Creative Writing Techniques for the Beginning Fiction Writer

If you’re a working content writer, chances are you’ve considered trying your hand at fiction. Whether you’re looking to pen the next Great American Novel or hoping to hang the “ghostwriter for hire” sign in your proverbial yard, you’ll find that fiction writing is a whole different ball game.

The Basics

While rules are arguably made to be broken, beginning fiction writers would do well to pay close attention to some of the key elements of fiction before striking out on their own. You can find a number of quality technique books, but it’s also good to keep in mind that the rules of fiction are not terribly complicated:

  • Plot. If you’re interested in writing suspenseful, action driven thrillers, then you’re probably ahead of the game on this one. For those of you looking to write a beautifully rendered literary tale where the protagonist thinks wistfully in a bay window, well, think again. Plot drives story. Give your characters something to do, and you’ll give your reader something to root for. Establish a clear goal early on, then work to throw in complications along the way. You’ll know you’ve reached the climax of your story when your main character reaches the critical moment where they succeed or fail in achieving their goal.
  • Character. Think of the great literary characters throughout history: Scarlett O’Hara. Jay Gatsby. These characters are larger than life, and their motivating drives are crystal clear. Write your characters with distinct features and make sure you understand what motivates them. Fear? Love? Justice? Once you give your reader a sense of what matters to your character, you’ll give them a way to relate and keep reading.

Resources

There are a number of excellent resources for the beginning fiction writer to help you get and stay motivated, receive feedback and support, and develop your understanding about the fundamentals of fiction:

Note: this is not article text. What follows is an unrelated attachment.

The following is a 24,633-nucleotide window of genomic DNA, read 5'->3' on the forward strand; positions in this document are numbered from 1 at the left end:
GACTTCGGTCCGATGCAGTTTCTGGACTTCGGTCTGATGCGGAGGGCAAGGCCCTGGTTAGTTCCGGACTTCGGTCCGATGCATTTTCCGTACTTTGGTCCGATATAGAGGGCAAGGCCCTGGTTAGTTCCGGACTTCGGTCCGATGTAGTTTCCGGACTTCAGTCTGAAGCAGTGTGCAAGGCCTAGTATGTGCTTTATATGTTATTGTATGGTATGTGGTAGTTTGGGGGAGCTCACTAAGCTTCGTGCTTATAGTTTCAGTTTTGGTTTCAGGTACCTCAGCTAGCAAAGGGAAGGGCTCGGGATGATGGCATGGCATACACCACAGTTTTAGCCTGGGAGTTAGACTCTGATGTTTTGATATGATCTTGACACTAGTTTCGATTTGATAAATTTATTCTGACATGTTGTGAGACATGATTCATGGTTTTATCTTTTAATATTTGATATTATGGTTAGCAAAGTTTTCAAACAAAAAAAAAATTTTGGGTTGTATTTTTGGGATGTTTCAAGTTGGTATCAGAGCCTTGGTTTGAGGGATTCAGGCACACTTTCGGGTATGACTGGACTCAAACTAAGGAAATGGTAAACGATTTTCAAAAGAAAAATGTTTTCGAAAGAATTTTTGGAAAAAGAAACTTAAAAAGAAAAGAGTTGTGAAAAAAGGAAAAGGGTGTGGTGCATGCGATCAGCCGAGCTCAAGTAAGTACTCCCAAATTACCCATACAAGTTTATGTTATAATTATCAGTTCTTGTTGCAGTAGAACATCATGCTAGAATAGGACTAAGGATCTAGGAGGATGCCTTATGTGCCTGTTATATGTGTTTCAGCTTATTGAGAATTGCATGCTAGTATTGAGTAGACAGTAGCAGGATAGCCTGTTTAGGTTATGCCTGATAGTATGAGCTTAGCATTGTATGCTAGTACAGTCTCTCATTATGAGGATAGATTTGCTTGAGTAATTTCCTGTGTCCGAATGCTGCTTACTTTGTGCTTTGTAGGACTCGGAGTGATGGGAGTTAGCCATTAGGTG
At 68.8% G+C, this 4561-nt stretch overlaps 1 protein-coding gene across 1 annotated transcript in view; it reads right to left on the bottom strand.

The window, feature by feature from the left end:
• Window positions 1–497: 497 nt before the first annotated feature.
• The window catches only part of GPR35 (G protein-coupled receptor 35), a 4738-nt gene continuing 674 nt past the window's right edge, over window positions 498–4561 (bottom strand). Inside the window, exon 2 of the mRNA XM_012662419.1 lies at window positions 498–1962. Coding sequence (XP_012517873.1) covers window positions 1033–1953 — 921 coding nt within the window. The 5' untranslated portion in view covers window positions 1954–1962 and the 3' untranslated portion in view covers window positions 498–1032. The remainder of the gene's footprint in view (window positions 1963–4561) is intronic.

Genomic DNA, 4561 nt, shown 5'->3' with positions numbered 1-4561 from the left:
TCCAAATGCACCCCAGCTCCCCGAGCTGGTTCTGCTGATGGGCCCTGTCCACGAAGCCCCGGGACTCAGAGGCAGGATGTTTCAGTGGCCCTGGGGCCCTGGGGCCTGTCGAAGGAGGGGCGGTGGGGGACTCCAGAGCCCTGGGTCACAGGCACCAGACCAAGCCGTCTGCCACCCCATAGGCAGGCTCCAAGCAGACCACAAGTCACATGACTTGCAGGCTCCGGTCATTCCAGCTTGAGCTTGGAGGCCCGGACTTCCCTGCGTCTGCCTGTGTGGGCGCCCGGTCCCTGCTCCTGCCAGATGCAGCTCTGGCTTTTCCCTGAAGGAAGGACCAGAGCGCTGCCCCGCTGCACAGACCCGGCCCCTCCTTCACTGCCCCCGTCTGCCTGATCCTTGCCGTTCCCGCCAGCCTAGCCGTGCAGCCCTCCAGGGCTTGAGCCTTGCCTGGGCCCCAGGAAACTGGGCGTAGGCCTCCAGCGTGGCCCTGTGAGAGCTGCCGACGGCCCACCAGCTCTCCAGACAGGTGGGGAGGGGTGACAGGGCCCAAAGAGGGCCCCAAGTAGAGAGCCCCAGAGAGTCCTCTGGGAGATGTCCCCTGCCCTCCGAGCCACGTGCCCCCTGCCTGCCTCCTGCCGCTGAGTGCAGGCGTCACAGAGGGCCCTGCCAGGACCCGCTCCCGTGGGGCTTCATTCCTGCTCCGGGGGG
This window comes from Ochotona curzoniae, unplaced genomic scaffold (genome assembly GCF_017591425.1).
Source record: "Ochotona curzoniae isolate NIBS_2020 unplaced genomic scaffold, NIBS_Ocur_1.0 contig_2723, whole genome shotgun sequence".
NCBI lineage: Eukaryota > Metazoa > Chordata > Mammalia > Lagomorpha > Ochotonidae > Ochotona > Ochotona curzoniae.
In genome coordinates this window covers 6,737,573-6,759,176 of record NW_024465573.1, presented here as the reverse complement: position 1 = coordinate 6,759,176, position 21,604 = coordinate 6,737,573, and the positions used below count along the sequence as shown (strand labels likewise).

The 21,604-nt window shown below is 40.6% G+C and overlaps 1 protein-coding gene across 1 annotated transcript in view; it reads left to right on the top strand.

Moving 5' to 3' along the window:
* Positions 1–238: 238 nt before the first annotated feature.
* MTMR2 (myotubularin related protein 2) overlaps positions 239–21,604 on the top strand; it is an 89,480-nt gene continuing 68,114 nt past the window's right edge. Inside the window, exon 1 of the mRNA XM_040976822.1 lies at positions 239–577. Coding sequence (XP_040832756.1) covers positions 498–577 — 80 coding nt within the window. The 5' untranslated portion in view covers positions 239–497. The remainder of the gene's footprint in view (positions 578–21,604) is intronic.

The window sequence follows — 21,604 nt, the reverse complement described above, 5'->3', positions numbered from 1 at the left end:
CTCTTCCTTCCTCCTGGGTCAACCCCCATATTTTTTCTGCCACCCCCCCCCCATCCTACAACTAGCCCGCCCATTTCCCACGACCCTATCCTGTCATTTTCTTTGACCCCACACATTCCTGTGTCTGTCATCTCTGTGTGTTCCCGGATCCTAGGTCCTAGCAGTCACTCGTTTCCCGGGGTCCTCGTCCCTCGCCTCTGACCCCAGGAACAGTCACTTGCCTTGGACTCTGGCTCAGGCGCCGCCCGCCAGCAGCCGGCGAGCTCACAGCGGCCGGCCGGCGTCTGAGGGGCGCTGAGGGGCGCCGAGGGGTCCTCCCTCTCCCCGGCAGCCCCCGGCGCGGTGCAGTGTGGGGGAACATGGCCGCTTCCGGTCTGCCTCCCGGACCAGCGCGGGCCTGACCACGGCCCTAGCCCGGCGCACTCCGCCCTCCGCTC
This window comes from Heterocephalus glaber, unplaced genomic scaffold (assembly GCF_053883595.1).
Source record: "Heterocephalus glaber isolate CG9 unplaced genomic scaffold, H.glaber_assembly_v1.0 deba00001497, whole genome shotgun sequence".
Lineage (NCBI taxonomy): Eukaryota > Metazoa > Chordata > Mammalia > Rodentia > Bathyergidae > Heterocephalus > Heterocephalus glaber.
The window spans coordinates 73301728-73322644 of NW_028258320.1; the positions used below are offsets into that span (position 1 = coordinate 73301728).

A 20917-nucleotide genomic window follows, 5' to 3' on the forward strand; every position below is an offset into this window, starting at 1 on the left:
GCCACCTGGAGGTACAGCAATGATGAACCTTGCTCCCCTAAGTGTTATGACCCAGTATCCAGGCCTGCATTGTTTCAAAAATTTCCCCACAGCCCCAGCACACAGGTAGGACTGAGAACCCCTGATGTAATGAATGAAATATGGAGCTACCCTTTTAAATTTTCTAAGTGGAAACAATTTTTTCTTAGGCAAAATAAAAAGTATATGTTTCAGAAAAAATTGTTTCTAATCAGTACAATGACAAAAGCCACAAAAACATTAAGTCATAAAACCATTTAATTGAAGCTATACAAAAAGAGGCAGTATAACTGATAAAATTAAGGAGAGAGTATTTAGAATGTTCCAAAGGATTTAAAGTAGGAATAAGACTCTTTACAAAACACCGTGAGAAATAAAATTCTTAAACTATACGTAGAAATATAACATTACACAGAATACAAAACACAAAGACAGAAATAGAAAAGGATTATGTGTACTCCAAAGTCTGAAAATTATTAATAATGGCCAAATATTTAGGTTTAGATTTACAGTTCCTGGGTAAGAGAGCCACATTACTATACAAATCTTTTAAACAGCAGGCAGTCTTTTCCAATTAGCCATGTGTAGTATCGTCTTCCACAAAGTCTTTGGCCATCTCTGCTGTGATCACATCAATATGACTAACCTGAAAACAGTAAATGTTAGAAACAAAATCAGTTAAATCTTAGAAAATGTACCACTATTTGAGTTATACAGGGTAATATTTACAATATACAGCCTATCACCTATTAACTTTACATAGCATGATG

• The Time Is Now. Hosted by Poets & Writers Magazine, this site offers quality weekly prompts to get your creative juices flowing.
  • NaNoWriMo. For the hardcore beginning writer, this online home of the National Novel Writing Month challenge includes active forums and writerly “Pep Talks” by established and burgeoning writers alike.
  • Zoetrope. Founded by Francis Ford Coppola in the late ’90s, this site features a “Virtual Studio” where writers can post fiction, screenplays, and other creative work to receive feedback from fellow aspiring autuers. While you don’t have to pay to play, you do need to contribute meaningfully. Contributor reviews are ranked using a star system, and all writers must read and review at least five pieces for every one they submit.
  • Duotrope. A clearinghouse of information on submission guidelines, payment, and response statistics for thousands of literary and commercial markets.

Writing fiction can be personally satisfying and potentially lucrative if you manage to snag a ghostwriting gig, so grab a prompt and a notebook and get cracking!

Caitlin C is a freelance writer available on WriterAccess, a marketplace where clients and expert writers connect for assignments.

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